This year I used two pieces of equipment new to me.
#1. Osprey Exos 58 pack. Medium Size. 2lbs 3oz. reduced weight over previous pack by nearly 1 lb.
Most packs I need a large (though only 5'7"+ my legs are incredibly short so If given normal legs I should be 5'11' or so). Anyhow the medium fits. Due to length of trips and and added weight of Bearikade and fishing gear starting weight of my pack ranged from 40 to 53 lbs. According to BP magazine shouldn't carry more than 40. At any rate it held up well. However, given the design the frame portion of the pack extends outside of the pack and the cloth that surrounds the pack is subject to wear (the part I'm talking about is at the bottom so it wears when you allow the pack to slide on rock) unless you are carefull when you take it off. I wasn't! so now that portion of the pack is protected with, you guessed it, duct tape! Anyhow I like the pack and expect to get another season out of it.
#2. Exped Downmat 7 Delux Sleeping Pad-- 2lbs 8 oz (I don't know if that includes the stuff sack or not but total could be 3 lbs. This makes it the heaviest piece of my core equipment). This pad reverses years of making all of my equipment lighter. But I have had two issues as I approach middle age (never see 60 again)--pain in shoulders and sensitivity to cold. This pad is as comfortable as my latex matress at home. With 2.8" of downfilled air below me I am as warm and comfy as I can be. Coupled with my WM bag and sleeping clothes appropriate to the season I expect to be backpacking Into my 70s. The 26 inch width is as stable as can be but when my wife is with me (using a Downmat 9 delux) there is no 2 person tent on the market that can fit us. (so we use Big Agnes Seedhouse SL which is big enough, comfy, stable but needlessly complex (needs 13 stakes or large rocks for basic setup of tent and fly [there are more options and guylines available if you are contemplating camping in a hurricane]). This tent is about 3 times as heavy as my solo tent (Tarptent Contrail). The one fear with an air mattress is of a puncture. I did get one on my second yosemite trip this year and markskor and I took it out into red devil lake to find the hole but to no avail. Not until I got it home to the hot tub did I find the tiny pinhole. The hole was so small that the pad did not deflate to the point that I hit bottom during the night but it did soften up more than I like. Anyhow a spot of shoe goo fixed it up fine. The worst features of the downmat is its volume in the stuff sack (which is used to inflate the pad), the time it takes to inflate the pad, and the need to be careful with the valves when inflating the pad. I remember in the 50s and early 60s when I didn't use a pad. Then ensolite came along, Then thermarests. I've embraced all the innovations but this pad clearly provides the best nights sleep I've ever had when backpacking. (we use it car camping too but with an electric pump!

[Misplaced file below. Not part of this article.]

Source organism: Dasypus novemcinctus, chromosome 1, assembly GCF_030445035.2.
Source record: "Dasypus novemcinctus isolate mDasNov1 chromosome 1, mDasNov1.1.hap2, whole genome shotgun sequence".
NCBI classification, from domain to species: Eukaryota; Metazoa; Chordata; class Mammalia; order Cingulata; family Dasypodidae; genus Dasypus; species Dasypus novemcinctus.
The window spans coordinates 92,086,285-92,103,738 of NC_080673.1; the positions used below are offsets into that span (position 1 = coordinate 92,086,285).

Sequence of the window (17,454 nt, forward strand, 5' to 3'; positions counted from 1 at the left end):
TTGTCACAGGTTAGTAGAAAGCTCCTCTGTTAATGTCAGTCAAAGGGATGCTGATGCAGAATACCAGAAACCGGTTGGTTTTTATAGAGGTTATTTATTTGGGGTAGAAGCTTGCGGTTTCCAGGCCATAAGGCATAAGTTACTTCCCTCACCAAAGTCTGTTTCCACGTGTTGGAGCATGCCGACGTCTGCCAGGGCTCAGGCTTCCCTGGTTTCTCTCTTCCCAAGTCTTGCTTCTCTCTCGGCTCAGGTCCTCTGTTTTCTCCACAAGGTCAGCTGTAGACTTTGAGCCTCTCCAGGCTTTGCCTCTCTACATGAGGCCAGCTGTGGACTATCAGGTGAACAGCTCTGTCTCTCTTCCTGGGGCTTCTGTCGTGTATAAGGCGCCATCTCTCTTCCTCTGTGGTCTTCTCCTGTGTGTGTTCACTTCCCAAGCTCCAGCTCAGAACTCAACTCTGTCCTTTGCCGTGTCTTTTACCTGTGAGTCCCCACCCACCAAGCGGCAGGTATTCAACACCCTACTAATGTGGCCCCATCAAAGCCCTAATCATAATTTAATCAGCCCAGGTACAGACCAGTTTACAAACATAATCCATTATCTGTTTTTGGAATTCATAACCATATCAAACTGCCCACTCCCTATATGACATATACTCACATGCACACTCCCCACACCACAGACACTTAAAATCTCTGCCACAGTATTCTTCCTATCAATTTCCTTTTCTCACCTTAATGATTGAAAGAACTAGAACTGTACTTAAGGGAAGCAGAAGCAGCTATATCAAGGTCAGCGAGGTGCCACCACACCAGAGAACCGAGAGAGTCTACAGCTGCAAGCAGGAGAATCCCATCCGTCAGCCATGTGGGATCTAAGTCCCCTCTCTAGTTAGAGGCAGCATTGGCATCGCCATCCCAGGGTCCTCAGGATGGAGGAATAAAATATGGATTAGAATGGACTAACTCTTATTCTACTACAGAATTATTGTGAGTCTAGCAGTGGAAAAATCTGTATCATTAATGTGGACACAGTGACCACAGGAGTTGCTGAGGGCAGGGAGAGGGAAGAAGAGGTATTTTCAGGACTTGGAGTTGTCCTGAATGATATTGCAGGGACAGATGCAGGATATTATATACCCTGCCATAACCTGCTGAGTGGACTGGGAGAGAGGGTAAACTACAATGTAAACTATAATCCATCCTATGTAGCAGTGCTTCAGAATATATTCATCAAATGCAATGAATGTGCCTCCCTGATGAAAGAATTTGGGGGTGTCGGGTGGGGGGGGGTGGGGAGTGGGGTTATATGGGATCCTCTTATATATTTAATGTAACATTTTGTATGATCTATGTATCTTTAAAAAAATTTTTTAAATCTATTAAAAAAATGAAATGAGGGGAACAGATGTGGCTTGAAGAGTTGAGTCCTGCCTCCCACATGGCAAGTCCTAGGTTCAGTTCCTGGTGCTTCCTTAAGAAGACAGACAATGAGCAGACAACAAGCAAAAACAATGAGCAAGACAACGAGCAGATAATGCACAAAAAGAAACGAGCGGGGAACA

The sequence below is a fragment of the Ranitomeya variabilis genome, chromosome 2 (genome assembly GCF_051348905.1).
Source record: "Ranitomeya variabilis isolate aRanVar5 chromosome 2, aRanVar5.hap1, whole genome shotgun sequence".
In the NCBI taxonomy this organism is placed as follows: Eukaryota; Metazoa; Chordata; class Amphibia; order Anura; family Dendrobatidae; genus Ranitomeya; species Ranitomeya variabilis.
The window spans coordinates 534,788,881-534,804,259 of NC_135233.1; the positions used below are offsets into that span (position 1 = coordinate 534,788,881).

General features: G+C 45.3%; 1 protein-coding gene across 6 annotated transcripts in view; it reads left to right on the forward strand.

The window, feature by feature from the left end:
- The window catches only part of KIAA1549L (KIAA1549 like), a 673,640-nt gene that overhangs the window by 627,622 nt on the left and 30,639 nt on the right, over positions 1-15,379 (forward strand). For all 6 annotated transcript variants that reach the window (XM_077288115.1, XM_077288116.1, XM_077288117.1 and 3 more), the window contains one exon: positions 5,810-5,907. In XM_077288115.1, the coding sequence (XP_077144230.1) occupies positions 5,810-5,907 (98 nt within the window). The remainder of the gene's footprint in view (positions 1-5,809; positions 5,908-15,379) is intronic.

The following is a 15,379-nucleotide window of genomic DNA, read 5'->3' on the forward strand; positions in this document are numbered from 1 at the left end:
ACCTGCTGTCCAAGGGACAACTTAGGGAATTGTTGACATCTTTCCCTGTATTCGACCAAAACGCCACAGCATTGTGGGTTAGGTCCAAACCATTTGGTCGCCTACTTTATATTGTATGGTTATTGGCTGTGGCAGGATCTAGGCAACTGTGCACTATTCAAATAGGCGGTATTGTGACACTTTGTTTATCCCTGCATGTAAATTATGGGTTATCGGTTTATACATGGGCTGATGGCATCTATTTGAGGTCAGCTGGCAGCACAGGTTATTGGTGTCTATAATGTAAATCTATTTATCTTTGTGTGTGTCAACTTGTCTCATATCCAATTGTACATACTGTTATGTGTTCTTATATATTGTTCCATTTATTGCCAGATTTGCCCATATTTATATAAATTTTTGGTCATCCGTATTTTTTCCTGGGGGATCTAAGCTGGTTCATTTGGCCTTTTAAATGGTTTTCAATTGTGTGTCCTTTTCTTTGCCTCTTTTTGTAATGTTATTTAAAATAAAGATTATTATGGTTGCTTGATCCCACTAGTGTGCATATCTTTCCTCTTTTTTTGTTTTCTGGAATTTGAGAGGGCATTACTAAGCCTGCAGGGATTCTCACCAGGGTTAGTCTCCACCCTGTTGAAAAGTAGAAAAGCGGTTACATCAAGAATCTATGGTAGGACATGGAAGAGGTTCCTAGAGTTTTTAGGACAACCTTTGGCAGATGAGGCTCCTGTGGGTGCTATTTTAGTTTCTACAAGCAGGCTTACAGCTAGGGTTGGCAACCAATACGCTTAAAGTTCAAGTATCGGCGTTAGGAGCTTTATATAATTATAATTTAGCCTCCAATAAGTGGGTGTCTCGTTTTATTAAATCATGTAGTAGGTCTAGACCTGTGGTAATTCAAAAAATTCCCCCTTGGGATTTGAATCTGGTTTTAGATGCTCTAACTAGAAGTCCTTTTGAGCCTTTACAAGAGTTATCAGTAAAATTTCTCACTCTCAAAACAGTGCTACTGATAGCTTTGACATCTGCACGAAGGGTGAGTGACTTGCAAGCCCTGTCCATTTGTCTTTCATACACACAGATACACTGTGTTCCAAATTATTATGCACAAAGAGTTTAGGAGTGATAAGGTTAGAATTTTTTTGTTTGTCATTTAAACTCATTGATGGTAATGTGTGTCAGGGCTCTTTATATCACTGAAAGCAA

I used the MSR microlight water filter last year and had the same clogging problems everyone else had. This year I got a new filter element and followed instructions to the T and it worked fine. As fishmonger noted the backflushing process can be tricky and changing the direction of the valves must occur over a clear, secure area or you risk losing the parts. The question remains "is the additional labor worth saving a few ounces?"
Boots-- For the past several years I have been using the lightest I can find that fit me. Of course I have had problems with soles separating from uppers, stitching coming a part, and new this year a chunk of rubber breaking off the sole. Last year I reported a small separation between the sole and upper of my Merrill pulse boots (before the midsole wore out). I continued to use the boots during the winter and spring on local dayhikes. This summer I decided to clean them up and strategically apply shoe goo. I've probably put 15 miles on them since then and the goo is still holding the boots together. So the next step is to pretreat seams and the area between the uppers and the midsole of new boots with shoe goo. Has anyone else tried doing that? I now have 4 pairs of boots, including one new pair, that I rotate using and think that with shoe goo I won't need to buy another new pair next year. We shall see.
Any advice on any issues I have brought up would be appreciated.
Share your advice and personal experiences, post a gear review or ask any questions you may have pertaining to outdoor gear and equipment.
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There use to be a product to protect boot seams. It seemed to be a lot like super glue. For years I have been soaking seams with super glue, or some version of it. Cyanoacrylic adhesive if you want to be technical. It does seem to protect the threads from abrasion.
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I've had major problems with soles coming off (in the middle of trips, with boots that were not all that old). I got a new pair last fall that started to show some "air" between the sole and boot after only a couple of uses and I tried plugging it with shoe goo. So far it's worked, but I haven't been able to put it to much of a test, because I can't wear those boots now for other reasons.
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